Is the biblical view of humanity dangerous, then? Certainly it is. It is dangerous to anyone who does not wish to think of every other human being as their image bearing “neighbor” or to love him or her as such. … Biblical faith is also dangerous to those who have become confused about where the boundaries between science and philosophy lie and who think that because human beings are, in some sense, products of a great evolutionary struggle in which only the fittest survive, society itself should be organized on that same basis. Biblical faith is dangerous, moreover, to those among the powerful who would like to be left alone to use and oppress the weak and to those among the rich who would like to be left alone to use and oppress the poor. Such faith threatens all those for whom the current social order is everything or for whom individual human beings are merely dispensable flotsam and jetsam on the great sea of inevitable social change. It challenges every “ends justifies the means” and every “greatest good” argument. It confronts any idea that anyone is too young or too old, too black or too white, too sick, too different, or too foreign to have the same rights as everyone else, including the right to life. (p. 385)
Provan argues that “rights” are an ephemeral phenomenon, without foundations when the Old Story is abandoned. This doesn’t mean that all others are amoral, or that they do not value human freedom and human rights. Far from it. However these other narratives do not provide a foundation for universal human rights.
People need a good reason to respect other people as genuine equals and to protect their rights. For those who hold to biblical faith, this is the “good reason”: “God created man in his own image, in the image of God he created him; male and female he created them.” Strip away this foundation, and what exactly remains as the “reason”? (p. 388)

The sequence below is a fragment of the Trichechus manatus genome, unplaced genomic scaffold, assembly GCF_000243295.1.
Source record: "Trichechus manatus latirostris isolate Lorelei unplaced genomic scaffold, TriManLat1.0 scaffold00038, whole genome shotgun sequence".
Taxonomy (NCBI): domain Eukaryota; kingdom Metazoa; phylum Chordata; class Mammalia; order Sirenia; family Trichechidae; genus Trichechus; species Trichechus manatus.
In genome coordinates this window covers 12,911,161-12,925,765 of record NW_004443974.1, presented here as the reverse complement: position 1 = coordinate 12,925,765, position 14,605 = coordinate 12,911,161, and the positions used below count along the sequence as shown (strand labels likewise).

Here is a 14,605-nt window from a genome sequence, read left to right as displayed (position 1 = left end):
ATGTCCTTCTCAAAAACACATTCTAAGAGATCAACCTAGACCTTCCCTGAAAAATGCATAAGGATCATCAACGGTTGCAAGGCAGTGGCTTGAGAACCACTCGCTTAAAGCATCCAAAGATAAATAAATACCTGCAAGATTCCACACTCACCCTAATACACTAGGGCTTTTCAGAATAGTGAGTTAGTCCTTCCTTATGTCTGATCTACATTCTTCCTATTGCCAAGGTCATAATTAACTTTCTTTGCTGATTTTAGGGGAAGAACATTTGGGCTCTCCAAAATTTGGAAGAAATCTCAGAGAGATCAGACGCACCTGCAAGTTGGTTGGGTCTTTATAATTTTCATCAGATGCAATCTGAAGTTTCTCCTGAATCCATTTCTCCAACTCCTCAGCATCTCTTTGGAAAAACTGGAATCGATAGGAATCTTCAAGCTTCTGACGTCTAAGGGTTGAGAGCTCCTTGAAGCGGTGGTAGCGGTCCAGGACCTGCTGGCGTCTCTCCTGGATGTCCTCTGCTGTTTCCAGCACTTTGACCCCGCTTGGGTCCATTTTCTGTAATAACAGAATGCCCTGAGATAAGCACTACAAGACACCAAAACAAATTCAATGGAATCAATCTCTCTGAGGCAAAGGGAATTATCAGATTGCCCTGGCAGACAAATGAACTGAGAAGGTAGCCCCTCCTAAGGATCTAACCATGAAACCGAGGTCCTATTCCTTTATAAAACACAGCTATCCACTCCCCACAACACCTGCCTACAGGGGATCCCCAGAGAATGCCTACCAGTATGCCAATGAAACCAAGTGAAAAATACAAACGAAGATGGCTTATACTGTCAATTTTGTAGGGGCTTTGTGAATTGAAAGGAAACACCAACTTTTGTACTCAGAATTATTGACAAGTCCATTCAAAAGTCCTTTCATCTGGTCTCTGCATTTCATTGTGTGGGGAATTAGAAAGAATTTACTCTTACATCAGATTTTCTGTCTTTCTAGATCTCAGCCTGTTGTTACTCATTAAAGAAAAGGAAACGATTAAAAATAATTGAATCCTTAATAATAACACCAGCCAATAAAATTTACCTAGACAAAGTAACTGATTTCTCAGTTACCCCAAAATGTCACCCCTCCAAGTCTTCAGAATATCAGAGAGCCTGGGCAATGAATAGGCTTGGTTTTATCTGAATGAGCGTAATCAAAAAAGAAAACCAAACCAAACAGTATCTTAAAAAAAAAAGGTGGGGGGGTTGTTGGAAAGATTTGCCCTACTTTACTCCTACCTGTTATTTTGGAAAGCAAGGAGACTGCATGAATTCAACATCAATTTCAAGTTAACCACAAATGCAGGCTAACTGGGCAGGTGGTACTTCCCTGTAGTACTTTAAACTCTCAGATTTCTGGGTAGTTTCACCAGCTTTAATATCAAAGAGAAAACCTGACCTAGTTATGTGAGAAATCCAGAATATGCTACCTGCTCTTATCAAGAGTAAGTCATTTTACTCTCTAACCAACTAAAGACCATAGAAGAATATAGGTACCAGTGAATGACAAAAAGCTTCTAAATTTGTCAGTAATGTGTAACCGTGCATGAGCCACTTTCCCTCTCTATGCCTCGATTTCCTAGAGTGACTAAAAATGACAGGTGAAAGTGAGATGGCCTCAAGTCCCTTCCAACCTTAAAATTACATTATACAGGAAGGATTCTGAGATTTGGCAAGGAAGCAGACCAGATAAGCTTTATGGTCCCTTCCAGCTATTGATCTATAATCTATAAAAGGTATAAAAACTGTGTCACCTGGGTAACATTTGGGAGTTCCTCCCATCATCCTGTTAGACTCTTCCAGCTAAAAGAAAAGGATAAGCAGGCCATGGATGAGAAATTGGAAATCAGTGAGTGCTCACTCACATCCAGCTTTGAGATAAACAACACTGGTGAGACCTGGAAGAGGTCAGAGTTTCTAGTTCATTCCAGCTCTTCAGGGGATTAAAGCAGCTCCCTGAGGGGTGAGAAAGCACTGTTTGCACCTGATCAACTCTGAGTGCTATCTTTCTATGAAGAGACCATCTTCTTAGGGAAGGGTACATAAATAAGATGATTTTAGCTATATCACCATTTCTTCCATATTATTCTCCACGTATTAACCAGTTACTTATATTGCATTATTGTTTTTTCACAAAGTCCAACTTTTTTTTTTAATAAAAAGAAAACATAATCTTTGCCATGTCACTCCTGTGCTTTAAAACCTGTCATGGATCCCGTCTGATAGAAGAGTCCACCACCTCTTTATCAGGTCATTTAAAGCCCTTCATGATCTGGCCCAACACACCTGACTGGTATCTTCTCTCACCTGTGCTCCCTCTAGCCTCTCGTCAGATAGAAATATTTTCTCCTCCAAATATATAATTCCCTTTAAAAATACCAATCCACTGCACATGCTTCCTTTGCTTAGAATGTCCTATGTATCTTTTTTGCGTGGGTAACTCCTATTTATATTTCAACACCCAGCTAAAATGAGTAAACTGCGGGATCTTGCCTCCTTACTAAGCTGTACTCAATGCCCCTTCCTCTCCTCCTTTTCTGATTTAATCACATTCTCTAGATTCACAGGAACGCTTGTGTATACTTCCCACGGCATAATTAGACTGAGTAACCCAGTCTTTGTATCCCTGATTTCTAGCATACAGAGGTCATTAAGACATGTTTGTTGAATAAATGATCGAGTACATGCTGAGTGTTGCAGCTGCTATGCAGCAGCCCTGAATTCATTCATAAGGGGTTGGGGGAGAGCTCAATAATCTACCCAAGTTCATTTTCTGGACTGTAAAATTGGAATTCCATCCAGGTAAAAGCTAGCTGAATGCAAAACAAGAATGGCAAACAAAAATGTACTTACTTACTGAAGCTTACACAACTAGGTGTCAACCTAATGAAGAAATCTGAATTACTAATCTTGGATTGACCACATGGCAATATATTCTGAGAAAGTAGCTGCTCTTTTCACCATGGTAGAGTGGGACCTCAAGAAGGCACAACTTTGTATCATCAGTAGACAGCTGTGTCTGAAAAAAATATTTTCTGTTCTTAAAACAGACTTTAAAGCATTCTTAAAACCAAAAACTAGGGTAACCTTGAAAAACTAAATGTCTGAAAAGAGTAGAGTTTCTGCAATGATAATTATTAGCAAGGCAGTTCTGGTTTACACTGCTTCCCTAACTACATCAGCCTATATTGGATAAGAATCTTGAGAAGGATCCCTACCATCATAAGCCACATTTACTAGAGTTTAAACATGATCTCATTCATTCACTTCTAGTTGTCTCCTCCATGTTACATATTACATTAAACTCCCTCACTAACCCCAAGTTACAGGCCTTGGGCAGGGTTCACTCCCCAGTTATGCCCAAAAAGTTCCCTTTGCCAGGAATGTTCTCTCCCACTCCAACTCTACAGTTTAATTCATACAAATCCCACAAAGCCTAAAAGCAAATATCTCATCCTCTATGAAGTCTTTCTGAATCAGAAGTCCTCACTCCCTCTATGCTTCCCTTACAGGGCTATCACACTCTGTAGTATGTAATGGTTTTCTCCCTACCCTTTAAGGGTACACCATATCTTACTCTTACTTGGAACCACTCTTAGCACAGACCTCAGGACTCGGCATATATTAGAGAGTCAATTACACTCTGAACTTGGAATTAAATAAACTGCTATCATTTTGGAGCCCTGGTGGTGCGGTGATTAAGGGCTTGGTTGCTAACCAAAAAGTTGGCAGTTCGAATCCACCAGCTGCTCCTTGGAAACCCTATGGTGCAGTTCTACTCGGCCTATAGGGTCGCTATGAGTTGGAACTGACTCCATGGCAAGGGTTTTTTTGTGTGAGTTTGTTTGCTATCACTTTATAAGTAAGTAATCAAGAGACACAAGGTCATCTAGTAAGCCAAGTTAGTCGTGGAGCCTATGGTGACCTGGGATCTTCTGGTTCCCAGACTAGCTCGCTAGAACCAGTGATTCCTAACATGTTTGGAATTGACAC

Certainly Christians have not followed the command to respect other people as genuine equals with consistency. Slavery in the United States and the rather paternalistic view of European colonialism are cases in point. But there were and are Christians who take the biblical view of humanity to heart and act accordingly.
On Evil and Suffering. The biblical view of evil and suffering is not dangerous. Rather the biblical view comprehends the power of evil and its depths. It leads people to be realistic about the presence of evil and suffering and to act to avoid evil and alleviate suffering whenever possible.
Some competing views are dangerous however. Fatalism leads to despair and inaction. If nothing can be changed, why try? Even worse is the view that questions the objective reality of good and evil leaving everything up to the flow of the time.
Provan also suggests that views such as those of Confucianism and Islam are dangerous in that they underestimate the power of evil. With proper education (something quite different in these two cases) humans can and should pull themselves up.
For my own part, I believe that such views display a perilous naïvety about evil and about what needs to be done to overcome it. Right knowledge, of itself, evidently does not bring about moral transformation in human beings—even supposing that right knowledge is something we are predisposed to desire in the first place. (p. 391)
But good is only achievable and evil avoidable if one has a limited view of what constitutes good. But the biblical faith demands genuine love of God and genuine love of neighbor. The Story of the Old Testament is a story of God’s covenant faithfulness and Israel’s unfaithfulness. The new dimension added by the life, death, and resurrection of Jesus is the answer to evil, an answer that appreciates the power of evil and its depth.